Country Capitalist: May 2008
Another Marchetti Tarantino winner, Columbus Park in downtown Stamford is warm, welcoming and gratifyingly consistent. Here brother-sister team Michael and Rosetta Marchetti greet patrons, oversee service and keep an eagle eye on the preparations of seasonal and housemade specialties from the spotless kitchens.
For starters, out come fava bean soup with sauteed wild mushrooms; wild chicory salad in a simple yet sensational olive oil, lemon and anchovy dressing; or tender squid, either fried or grilled, with a red pepper and thyme vinaigrette.
Primi include Maria's signature gnocchi tossed with fresh and smoked salmon in a delicate cream sauce; cavatelli with speck, artichoke, cherry tomatoes and black truffles, or Maria's special ravioli of the day - perhaps stuff with veal, perhaps ricotta or pumpkin.
As an entree, Chilean sea bass sauteed with fresh herbs and white wine rarely comes any better; crispy on the outside, flaky and moist within. Those preferring meat will love the tender lamb chops, pan roasted rosemary, garlic and extra-virgin olive oil.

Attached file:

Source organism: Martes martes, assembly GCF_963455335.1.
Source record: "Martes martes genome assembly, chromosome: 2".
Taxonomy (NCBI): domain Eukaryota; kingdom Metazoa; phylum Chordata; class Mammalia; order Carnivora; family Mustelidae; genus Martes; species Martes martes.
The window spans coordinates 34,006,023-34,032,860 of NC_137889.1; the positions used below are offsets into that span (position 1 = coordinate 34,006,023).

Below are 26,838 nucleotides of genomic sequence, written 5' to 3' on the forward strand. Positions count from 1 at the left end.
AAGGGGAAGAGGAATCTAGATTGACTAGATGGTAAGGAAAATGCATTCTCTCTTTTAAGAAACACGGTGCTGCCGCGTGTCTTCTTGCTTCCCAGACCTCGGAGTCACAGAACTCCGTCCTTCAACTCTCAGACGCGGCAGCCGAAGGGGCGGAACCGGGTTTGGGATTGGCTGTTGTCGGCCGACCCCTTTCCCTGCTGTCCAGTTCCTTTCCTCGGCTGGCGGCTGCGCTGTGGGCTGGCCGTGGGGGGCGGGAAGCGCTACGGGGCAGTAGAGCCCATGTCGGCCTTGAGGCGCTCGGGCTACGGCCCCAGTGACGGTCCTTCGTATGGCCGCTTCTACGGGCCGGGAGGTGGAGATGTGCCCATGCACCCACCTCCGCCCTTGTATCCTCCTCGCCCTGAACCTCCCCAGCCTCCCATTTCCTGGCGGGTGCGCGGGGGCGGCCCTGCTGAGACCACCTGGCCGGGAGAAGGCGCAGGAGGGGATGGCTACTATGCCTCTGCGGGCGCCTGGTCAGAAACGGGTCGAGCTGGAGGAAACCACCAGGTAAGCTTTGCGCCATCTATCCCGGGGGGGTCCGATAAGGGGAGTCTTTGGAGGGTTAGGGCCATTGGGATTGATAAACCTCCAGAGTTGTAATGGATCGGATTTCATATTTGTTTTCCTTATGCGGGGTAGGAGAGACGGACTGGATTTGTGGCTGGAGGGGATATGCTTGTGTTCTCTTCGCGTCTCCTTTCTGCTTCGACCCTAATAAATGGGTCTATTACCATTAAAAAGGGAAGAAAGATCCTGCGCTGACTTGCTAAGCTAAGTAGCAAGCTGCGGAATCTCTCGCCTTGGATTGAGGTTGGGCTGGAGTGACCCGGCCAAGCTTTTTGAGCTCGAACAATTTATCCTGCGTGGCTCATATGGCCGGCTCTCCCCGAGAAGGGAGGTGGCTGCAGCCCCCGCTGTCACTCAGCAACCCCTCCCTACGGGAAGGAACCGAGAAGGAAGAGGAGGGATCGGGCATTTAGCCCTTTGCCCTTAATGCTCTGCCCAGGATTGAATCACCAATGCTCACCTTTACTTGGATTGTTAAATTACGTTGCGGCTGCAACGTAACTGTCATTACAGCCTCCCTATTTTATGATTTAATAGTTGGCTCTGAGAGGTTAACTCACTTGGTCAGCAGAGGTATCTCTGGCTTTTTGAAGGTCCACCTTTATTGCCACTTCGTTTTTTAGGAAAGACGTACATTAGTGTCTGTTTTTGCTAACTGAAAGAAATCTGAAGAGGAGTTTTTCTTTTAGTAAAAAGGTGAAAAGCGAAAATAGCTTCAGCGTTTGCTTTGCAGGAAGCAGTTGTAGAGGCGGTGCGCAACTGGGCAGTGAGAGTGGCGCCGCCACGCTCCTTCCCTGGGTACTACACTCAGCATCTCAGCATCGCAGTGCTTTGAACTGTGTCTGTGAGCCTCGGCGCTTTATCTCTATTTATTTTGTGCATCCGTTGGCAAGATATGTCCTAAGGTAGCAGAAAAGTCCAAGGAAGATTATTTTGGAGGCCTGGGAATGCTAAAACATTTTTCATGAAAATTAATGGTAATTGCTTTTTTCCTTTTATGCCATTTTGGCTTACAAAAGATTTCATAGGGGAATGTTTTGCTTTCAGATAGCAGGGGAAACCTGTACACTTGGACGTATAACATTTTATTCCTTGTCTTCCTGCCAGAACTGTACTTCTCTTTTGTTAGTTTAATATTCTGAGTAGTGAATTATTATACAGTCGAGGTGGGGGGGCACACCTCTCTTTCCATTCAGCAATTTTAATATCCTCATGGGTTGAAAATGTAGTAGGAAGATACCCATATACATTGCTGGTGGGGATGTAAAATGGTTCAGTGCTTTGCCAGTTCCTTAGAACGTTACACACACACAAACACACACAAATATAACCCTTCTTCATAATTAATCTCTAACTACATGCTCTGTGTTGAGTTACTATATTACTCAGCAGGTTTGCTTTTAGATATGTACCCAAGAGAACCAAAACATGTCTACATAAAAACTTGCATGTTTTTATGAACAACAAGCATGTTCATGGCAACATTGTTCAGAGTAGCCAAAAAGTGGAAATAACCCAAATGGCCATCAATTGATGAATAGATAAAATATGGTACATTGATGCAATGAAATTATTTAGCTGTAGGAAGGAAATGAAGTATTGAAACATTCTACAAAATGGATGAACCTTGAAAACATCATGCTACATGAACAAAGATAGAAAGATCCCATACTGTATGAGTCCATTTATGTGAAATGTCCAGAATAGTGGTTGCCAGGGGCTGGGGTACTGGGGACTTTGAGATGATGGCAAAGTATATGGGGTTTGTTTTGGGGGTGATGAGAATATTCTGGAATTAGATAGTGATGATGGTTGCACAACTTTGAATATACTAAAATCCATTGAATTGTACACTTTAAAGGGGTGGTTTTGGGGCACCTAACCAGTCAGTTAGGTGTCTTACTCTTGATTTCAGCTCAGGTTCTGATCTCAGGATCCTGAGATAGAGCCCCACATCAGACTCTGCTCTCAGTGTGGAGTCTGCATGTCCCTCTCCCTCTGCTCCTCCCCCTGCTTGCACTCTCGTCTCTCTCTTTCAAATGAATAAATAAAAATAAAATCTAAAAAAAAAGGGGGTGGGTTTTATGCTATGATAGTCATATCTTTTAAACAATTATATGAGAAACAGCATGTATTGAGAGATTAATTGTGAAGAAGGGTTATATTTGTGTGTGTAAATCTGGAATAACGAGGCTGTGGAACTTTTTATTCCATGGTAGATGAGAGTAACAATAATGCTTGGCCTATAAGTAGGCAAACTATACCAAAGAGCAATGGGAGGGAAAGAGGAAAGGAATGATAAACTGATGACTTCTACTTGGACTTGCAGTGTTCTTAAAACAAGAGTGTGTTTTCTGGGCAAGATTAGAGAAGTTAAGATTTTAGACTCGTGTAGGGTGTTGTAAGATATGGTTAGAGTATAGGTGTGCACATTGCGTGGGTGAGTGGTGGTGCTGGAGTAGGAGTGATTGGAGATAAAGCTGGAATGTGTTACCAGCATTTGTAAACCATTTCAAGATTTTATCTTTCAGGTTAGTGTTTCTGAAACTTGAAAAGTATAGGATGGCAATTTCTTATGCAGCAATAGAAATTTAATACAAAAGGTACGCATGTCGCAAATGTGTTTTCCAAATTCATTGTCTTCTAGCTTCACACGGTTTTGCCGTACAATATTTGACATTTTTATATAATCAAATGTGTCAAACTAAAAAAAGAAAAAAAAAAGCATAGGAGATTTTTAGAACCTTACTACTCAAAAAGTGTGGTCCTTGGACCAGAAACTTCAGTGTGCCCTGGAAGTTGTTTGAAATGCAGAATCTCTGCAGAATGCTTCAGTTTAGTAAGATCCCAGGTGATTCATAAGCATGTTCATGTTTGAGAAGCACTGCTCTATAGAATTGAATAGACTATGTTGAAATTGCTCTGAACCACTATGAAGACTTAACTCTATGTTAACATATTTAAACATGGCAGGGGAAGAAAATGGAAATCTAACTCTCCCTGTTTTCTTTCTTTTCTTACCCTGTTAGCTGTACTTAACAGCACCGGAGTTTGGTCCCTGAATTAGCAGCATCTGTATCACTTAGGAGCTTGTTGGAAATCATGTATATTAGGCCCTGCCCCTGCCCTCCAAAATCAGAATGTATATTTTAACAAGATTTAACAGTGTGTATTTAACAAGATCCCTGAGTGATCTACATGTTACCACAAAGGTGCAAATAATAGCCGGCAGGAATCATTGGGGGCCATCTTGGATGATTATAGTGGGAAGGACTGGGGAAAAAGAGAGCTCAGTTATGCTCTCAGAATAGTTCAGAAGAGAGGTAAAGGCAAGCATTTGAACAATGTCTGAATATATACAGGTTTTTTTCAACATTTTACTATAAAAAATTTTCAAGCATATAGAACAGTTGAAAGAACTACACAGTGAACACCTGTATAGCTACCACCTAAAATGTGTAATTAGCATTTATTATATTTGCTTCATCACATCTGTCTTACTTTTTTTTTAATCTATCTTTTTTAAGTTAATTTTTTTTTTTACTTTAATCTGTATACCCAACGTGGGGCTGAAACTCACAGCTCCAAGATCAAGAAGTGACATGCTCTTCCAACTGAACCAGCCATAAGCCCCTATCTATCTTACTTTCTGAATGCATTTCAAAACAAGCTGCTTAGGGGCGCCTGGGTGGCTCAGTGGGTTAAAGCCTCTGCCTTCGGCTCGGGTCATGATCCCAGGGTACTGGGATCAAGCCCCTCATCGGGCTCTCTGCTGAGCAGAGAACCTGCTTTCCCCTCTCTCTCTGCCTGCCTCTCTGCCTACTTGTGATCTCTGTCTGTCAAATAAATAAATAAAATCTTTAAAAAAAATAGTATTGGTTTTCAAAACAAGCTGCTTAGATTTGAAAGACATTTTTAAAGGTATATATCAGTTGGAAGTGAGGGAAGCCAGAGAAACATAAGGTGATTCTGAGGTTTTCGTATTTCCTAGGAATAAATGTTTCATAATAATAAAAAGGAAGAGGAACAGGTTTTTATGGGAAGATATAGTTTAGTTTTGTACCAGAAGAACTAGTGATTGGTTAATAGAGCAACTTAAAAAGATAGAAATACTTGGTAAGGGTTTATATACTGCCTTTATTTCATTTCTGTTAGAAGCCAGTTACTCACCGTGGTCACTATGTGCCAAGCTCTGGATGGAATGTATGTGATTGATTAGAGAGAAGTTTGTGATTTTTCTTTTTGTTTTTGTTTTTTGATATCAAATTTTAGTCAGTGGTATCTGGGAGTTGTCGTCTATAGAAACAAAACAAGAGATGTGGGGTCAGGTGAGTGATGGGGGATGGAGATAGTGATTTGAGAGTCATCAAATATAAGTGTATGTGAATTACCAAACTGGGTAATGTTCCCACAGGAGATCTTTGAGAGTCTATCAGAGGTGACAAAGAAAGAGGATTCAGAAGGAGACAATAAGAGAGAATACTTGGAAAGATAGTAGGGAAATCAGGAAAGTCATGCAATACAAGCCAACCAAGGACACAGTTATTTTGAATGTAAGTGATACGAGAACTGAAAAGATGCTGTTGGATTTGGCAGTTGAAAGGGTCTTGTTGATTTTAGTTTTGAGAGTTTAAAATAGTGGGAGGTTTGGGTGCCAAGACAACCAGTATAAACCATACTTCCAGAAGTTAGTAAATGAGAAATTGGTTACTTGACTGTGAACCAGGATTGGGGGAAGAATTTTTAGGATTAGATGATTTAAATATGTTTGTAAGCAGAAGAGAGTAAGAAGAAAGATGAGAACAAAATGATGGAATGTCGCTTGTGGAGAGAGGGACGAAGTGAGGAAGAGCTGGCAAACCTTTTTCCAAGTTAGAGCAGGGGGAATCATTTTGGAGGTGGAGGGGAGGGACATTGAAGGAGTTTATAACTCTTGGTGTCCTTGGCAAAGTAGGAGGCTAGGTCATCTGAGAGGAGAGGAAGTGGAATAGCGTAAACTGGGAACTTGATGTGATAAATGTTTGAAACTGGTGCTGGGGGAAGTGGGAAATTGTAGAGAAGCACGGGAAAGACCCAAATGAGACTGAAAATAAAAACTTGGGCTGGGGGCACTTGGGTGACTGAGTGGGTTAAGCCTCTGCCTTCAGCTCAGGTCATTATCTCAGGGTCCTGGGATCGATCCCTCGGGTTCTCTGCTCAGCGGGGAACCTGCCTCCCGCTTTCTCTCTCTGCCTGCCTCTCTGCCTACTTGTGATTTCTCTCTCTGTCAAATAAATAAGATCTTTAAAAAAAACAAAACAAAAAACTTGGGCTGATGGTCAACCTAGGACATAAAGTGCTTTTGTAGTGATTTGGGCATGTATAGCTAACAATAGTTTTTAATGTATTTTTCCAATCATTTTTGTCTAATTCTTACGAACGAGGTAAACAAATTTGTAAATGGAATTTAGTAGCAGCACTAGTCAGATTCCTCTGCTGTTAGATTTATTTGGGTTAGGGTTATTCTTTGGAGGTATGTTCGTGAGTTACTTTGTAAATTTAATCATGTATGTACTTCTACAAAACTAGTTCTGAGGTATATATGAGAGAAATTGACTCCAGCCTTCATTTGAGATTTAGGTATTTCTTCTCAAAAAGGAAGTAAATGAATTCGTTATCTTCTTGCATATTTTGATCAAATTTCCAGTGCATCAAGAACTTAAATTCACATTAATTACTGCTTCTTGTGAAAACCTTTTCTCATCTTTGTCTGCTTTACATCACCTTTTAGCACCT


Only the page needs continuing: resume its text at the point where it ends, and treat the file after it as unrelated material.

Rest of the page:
A second floor event room was recently added to the restaurant's charming, brick-walled, main dining room, with floor to ceiling windows, its own kitchen, and ample space to host private or corporate functions.
On your way out, take home a sample of the Marchetti's carefully selected, imported products from Italy; black or white truffle oil; Parmigiano-Reggiano cheese; aged balsamic vinegar.
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Open for lunch 12 to 2:30 Monday to Friday; dinner 5 to 10 Monday to Thursday; 5 to 11 Friday to Saturday; closed Sunday
Reservations recommended; handicapped accessible; child-friendly; major credit cards; full bar; global wines; fine Italian cuisine; vegetarian selections; dietary restrictions honored; take-out; off-premises catering; business casual attire; wine dinners; private functions; ample parking on the street and in parking lots.
Within an easy traveling distance of each other are three restaurants owned by the Marchetti and Tarantino families. This successful restaurant group, under the title of Marchetti Management Services, LLC, began in 1983 with Maria's Trattoria in Norwalk, now sold, and expanded to include Columbus Park Trattoria in Stamford in 1985, Osteria Applausi in Old Greenwich and Tarantino Restaurant in Westport in 1994.
Today brothers Frank, Michael and Antonio Marchetti have taken over the business from their uncle and founder, Michael Tarantino. Their mother and father Mario and Tony Marchetti are still involved with the business, and Maria still makes her pastas for all three restaurants.